Turkmenistan's population is rather stable, with distribution between urban and rural areas and migration trends showing minor changes between censuses (see table 3, Appendix). The annual population growth rate, however, is rather high, and population density has increased significantly in the last forty years.

Size and Distribution

In 1993 Turkmenistan had a population of 4,254,000 people, making it the fifth most sparsely populated former Soviet republic. Of that number, Turkmen comprised about 73 percent, Russians nearly 10 percent, Uzbeks 9 percent, Kazaks 2 percent, and other ethnic groups the remaining 5 percent (see table 4, Appendix). According to the last Soviet census (1989), the total Turkmen population in the Soviet Union was 2,728,965. Of this number, 2,536,606 lived in Turkmenistan and the remainder in the other republics. Outside of the CIS, approximately 1.6 million Turkmen live in Iran, Afghanistan, and China (see The Spoken Language, this ch.).

Population density increased in the republic from one person per square kilometer in 1957 to 9.2 persons per square kilometer in 1995. Density varies drastically between desert areas and oases, where it often exceeds 100 persons per square kilometer. Within Turkmenistan, the population is 50.6 percent female and 49.4 percent male. In 1995 the estimated annual growth rate was 2.0 percent, and the fertility rate was 3.7 births per woman (a decline of 1.5 births per woman since 1979) (see table 2, Appendix). The population was demographically quite young, with 40 percent aged fourteen or younger and only four percent aged over sixty-four.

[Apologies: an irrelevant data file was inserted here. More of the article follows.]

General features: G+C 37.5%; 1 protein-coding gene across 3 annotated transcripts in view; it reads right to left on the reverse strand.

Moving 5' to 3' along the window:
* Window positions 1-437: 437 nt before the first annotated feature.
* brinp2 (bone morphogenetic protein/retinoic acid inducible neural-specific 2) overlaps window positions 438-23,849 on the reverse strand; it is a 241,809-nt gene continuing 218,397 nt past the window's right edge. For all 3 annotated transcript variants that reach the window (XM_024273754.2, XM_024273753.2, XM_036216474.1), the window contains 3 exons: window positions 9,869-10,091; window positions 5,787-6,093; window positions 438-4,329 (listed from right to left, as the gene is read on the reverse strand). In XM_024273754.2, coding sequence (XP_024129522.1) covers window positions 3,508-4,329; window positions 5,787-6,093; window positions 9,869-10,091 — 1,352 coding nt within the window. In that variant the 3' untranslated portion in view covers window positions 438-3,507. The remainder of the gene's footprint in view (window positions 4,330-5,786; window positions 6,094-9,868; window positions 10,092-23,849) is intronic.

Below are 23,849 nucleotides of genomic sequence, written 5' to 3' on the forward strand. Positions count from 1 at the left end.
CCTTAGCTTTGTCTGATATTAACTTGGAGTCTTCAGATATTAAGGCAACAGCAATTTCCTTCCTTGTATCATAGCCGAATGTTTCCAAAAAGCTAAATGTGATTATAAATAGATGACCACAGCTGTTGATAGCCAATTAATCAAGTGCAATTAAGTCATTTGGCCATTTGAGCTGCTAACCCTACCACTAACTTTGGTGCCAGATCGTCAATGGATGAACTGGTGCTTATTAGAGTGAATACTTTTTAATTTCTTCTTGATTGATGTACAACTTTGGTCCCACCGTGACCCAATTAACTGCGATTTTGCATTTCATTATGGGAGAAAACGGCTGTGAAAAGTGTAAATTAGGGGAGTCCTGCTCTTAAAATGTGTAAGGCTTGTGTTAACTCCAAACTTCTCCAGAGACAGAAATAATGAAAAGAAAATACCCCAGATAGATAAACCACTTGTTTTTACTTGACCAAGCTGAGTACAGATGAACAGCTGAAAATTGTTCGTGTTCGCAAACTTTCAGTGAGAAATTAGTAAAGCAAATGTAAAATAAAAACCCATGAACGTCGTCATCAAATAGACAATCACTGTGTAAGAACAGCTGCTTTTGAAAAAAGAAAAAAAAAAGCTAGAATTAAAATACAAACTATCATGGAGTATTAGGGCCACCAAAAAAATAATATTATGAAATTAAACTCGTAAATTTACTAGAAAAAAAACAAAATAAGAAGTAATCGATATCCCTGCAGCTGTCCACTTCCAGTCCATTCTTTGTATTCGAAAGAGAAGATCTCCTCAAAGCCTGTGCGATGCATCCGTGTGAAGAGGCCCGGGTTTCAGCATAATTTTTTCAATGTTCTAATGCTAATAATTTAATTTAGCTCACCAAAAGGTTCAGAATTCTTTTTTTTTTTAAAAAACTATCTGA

Migration Trends

In 1989 about 45 percent of the population was classified as urban, a drop of 3 percent since 1979. Prior to the arrival of Russians in the late nineteenth century, Turkmenistan had very few urban areas, and many of the large towns and cities that exist today were developed after the 1930s. Ashgabat, the capital and largest city in Turkmenistan, has a population of about 420,000. The second-largest city, Chärjew on the Amu Darya, has about 165,000 people. Other major cities are Turkmenbashy on the Caspian seacoast, Mary in the southeast, and Dashhowuz in the northeast. Because much of the Russian population only came to Turkmenistan in the Soviet period, separate Russian quarters or neighborhoods did not develop in Turkmenistan's cities as they did elsewhere in Central Asia. This fact, combined with a relatively small Slavic population, has led to integration of Turkmen and Slavs in neighborhoods and housing projects.

Apart from the outflow of small numbers of Russians immediately following Turkmenistan's independence, neither out-migration nor in-migration is a significant factor for Turkmenistan's population. In 1992 there were 19,035 emigrants from Turkmenistan to the Russian Federation and 7,069 immigrants to Turkmenistan.


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